Charles Wilkes, an American naval officer, born in New York in 1801. He was appointed a midshipman in 1816, and served on the Mediterranean station in 1819-'20, and in the Pacific in 1821-'3. In 1826 he was commissioned as lieutenant. He was appointed to the department of charts and instruments in 1830, and was the first in the United States to set up and observe with fixed astronomical instruments. On Aug. 18, 1838, he sailed from Norfolk, Va., in command of a squadron of five vessels and a store ship, to explore the southern seas. He visited Madeira, the Cape Verd islands, Rio de Janeiro, Tierra del Fuego, Valparaiso, Callao, the Paumotou group, Tahiti, the Samoan group (which he surveyed and explored), Willis island, and Sydney in New South Wales. He left Sydney in December, 1839, and made important discoveries in the antarctic regions. In 1840 he thoroughly explored the Feejee group, and visited the Hawaiian islands, where he measured the pendulum on the summit of Mauna Loa. In 1841 he visited the N. W. coast of America and the Columbia and Sacramento rivers, and on Nov. 1 set sail from San Francisco, visited Manila, Sooloo, Borneo, Singapore, the Cape of Good Hope, and St. Helena, and cast anchor at New York on June 10, 1842. Charges preferred against him by some of his officers were investigated by a court martial, and he was acquitted of all except illegally punishing some of his crew, for which he was reprimanded.

He was made a commander in 1843. He published "Narrative of the United States Exploring Expedition, 1838-42" (6 vols. 4to, also 5 vols. 8vo, Philadelphia, 1845; abridged, 1 vol. 8vo, New York, 1851). Of the remaining 11 volumes, giving the scientific results of the expedition, he was the author of that on meteorology. In 1849 he published " Western America, including California and Oregon" (8vo, Philadelphia), and in 1856 his "Theory of the Winds " (8vo, New York). He was made a captain in 1855. In 1861 he was sent to the West Indies in the frigate San Jacinto to look after the confederate steamer Sumter; and on Nov. 8 he took forcibly from the British mail steamer Trent, in the Bahama channel, Messrs. Slidell and Mason, commissioners of the Confederate States to France and England, and conveyed them to Boston. For this action he received a vote of thanks from congress; but his course was finally disapproved by the president, and the commissioners were surrendered to England. In 1862 he was commissioned as commodore and placed first on the list. While in command of the flotilla in James river he shelled and destroyed City Point on Aug. 28. In 1863 he commanded a special squadron in the West Indies and captured many blockade runners.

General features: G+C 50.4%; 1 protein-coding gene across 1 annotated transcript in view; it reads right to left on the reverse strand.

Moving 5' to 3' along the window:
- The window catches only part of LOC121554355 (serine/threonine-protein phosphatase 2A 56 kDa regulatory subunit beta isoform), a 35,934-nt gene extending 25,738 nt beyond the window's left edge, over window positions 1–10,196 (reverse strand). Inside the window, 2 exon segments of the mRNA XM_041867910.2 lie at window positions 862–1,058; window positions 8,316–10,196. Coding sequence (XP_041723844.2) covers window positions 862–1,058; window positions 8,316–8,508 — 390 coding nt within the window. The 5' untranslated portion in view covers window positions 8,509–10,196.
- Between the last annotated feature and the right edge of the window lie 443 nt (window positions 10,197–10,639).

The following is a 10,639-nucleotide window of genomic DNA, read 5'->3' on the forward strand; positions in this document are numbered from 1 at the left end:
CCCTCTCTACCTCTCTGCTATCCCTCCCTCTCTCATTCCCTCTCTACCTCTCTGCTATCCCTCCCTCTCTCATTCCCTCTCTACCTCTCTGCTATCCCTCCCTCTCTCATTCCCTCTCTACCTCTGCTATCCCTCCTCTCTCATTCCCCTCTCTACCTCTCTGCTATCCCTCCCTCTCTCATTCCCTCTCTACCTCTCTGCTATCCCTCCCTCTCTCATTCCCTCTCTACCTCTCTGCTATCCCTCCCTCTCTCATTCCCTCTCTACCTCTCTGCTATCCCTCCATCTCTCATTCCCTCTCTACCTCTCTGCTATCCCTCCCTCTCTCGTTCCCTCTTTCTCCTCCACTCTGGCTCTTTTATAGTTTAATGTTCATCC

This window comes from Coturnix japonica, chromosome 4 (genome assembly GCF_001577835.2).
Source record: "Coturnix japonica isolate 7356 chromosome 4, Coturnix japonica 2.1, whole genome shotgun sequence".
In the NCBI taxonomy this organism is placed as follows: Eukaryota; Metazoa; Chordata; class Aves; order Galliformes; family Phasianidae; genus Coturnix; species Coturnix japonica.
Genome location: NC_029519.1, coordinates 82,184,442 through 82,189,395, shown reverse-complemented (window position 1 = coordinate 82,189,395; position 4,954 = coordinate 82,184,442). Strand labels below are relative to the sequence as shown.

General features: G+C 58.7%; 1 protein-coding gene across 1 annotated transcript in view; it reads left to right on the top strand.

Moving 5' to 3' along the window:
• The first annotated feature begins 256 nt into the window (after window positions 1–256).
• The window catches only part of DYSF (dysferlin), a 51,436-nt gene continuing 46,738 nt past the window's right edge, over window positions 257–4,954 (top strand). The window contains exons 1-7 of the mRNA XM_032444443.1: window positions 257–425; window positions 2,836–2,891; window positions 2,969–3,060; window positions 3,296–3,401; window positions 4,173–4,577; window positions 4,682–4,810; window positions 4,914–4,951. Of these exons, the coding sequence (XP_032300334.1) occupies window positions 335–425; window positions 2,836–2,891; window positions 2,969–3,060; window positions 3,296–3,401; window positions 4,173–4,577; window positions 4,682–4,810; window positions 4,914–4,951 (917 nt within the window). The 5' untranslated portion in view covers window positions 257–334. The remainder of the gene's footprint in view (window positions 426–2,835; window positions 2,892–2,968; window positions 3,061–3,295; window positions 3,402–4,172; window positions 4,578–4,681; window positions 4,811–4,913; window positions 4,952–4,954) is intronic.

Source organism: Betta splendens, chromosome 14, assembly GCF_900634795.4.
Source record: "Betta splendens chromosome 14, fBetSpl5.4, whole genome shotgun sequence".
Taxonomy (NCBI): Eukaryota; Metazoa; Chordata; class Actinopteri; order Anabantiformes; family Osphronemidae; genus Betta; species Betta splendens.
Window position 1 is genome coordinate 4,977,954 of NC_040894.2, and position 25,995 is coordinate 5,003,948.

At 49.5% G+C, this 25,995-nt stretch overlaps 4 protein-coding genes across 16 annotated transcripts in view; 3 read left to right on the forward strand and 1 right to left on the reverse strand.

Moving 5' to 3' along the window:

He was commissioned as rear admiral on the retired list, July 25, 1866.